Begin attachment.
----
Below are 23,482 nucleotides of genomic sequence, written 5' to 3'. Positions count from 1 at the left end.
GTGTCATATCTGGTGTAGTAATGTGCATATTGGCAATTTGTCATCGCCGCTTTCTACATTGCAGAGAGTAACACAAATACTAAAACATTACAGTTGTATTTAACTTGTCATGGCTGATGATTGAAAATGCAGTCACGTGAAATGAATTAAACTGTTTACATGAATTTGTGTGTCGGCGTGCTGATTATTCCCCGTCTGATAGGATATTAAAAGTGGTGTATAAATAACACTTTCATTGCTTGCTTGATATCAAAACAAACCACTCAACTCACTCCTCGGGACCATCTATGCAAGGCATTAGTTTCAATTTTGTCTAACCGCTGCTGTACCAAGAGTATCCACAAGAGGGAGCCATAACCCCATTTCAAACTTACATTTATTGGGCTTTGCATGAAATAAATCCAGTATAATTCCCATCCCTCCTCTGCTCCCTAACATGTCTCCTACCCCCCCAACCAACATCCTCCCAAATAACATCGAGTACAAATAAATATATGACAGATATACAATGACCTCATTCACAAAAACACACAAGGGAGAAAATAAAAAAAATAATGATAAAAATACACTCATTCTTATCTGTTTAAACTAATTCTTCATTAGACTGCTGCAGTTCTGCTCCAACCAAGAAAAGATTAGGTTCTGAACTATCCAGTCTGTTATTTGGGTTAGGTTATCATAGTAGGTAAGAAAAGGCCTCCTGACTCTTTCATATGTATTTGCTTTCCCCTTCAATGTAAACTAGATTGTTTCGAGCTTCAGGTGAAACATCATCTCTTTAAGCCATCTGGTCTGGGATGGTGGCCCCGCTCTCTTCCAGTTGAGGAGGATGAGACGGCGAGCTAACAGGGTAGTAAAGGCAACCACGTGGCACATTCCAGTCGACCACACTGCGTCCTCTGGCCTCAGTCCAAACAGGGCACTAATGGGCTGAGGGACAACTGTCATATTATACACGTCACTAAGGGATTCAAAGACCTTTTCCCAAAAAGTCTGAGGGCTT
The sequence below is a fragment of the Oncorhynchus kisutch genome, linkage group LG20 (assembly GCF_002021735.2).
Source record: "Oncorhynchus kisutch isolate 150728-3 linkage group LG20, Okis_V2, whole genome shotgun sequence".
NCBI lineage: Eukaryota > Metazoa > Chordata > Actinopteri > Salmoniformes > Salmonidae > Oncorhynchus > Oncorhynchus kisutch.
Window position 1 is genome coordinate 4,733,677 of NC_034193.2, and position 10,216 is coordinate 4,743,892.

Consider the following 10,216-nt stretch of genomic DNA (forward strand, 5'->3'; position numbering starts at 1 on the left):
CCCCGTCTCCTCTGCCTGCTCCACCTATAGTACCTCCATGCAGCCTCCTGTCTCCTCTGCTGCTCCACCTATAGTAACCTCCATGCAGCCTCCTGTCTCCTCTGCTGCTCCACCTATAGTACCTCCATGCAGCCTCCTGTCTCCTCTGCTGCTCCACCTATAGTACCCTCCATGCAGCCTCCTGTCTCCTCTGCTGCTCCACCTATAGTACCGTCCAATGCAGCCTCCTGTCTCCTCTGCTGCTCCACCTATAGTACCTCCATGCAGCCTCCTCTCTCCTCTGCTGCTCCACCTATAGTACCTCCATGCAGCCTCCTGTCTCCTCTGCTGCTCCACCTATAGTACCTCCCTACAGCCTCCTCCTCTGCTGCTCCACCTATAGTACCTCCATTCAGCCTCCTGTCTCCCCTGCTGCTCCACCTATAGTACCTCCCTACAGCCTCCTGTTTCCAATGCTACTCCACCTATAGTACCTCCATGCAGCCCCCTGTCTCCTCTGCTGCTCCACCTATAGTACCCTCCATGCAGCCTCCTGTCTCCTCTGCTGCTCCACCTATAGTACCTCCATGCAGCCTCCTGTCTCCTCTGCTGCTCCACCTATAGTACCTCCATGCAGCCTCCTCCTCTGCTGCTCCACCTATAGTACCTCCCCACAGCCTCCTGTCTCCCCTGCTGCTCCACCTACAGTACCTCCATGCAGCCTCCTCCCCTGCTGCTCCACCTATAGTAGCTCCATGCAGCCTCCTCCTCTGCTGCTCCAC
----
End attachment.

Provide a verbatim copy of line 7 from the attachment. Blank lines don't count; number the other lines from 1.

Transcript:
Consider the following 10,216-nt stretch of genomic DNA (forward strand, 5'->3'; position numbering starts at 1 on the left):